The sole issue in this case is whether the Oregon exemption statute, ORS 23.170, applies to Keogh plans. The statute provides an exemption for "pensions granted to any person in recognition by reason of a period of employment by or service for ... any ... person, partnership, association or corporation."1


The Oregon courts have not addressed this issue. Several federal decisions, however, have interpreted the Oregon statute. The first of these cases, In re Mace, 4 B.C.D. 94 (Bankr.D.Or.1978), involved the applicability of ORS 23.170 to an individual retirement account (IRA). The court denied an exemption, concluding that "ORS 23.170 does not exempt a 'pension' established by a person for his own benefit." Id. at 95. The court specifically required that "the 'person' granted the pension must be different from the 'person' granting the pension." Id. This requirement was relied on in In re Mendenhall, 4 B.R. 127, 131 (Bankr.D.Or.1980), which held ORS 23.170 inapplicable to self-funded Keogh plans, the precise issue presented here.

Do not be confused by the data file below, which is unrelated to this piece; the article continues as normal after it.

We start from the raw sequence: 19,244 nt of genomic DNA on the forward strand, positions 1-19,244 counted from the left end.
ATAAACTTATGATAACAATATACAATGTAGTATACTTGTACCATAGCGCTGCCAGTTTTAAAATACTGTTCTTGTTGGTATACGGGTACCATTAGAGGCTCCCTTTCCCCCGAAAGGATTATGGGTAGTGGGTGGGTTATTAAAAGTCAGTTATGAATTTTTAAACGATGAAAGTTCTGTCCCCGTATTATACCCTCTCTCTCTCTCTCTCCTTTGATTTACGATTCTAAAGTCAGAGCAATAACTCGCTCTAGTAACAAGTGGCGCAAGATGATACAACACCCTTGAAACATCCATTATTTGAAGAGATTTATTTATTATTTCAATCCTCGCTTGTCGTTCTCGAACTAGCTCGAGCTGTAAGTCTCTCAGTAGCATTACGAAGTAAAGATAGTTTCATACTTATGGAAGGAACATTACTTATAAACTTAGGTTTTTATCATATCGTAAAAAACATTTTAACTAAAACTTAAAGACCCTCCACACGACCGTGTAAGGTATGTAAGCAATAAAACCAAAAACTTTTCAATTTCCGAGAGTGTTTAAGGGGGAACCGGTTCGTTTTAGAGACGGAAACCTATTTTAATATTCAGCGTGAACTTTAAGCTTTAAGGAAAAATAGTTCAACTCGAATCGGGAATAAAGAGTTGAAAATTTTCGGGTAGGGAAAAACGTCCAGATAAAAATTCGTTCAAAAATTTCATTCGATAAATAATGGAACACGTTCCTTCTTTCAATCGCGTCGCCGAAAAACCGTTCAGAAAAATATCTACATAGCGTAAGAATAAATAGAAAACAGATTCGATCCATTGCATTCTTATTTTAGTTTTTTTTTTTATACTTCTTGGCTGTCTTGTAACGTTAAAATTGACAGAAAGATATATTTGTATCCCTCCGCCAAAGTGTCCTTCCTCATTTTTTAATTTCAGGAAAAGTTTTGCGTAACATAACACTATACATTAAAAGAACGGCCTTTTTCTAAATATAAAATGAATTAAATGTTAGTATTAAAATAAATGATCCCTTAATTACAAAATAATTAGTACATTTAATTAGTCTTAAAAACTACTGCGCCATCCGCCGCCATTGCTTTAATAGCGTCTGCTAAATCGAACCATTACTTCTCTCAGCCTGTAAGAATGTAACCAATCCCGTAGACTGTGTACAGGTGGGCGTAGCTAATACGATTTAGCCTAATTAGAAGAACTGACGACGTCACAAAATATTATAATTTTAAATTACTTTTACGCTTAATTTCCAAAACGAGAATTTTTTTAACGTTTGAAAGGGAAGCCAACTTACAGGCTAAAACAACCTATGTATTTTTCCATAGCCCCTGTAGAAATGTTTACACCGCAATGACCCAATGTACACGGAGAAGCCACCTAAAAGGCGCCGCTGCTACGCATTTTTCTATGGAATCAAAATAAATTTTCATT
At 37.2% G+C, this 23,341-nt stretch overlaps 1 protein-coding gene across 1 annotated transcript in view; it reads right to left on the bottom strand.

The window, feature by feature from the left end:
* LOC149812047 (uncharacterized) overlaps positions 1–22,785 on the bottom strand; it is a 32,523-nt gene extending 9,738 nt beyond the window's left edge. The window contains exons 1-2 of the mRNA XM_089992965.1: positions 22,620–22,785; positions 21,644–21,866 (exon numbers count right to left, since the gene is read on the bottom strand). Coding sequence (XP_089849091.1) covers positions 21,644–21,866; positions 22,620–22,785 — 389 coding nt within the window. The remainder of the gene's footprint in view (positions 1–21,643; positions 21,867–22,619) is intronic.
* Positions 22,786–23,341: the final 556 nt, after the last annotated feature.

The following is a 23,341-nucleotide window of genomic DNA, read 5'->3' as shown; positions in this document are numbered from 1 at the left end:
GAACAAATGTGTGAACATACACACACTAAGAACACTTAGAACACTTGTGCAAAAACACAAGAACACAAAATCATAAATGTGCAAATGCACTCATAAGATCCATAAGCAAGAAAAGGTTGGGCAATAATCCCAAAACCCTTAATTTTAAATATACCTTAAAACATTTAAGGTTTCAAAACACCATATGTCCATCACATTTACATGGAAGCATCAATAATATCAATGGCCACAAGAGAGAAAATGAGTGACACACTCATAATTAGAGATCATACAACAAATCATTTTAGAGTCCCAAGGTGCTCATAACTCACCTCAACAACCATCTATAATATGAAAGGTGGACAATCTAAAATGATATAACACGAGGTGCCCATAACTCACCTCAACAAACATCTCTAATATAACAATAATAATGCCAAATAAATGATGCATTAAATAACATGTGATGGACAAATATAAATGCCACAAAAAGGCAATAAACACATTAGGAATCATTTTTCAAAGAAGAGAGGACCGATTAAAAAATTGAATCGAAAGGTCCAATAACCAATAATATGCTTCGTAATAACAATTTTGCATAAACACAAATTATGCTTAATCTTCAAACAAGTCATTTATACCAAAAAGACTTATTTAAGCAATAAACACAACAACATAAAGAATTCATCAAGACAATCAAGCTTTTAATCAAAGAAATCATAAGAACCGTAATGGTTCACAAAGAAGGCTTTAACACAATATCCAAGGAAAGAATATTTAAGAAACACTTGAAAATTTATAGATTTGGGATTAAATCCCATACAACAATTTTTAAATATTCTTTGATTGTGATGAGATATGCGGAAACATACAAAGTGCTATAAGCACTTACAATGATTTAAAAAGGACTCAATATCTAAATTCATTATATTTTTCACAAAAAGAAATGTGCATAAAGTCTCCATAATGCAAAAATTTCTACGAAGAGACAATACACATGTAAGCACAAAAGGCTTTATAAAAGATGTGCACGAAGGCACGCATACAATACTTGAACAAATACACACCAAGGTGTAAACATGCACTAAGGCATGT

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Two recent cases have reaffirmed this statutory interpretation. In In re Ott, 69 B.R. 1 (D.Or.1986), the court denied an exemption under ORS 23.170 for a pension and profit sharing plan established by the professional corporation David H. Ott, D.C., P.C., where Dr. Ott was the sole stockholder of the corporation and trustee of the plan. The court focused on "the amount of control exercised by the [d]ebtor" over the plan. Id. at 2. Finding that the debtor personally controlled the plan, the court concluded that there was not a sufficiently distinct employer-employee relationship to qualify for an exemption under ORS 23.170. Id.


In In re West, 64 B.R. 738 (Bankr.D.Or.1986), the debtor claimed an exemption for a profit-sharing retirement plan established by the corporation for which he worked. All of the contributions to the plan were made by the employer, and the debtor exercised no control over the funds. Id. at 739-40. The court held that the funds in this account were exempt under ORS 23.170. Distinguishing Mace, Mendenhall, and Ott, the court stated: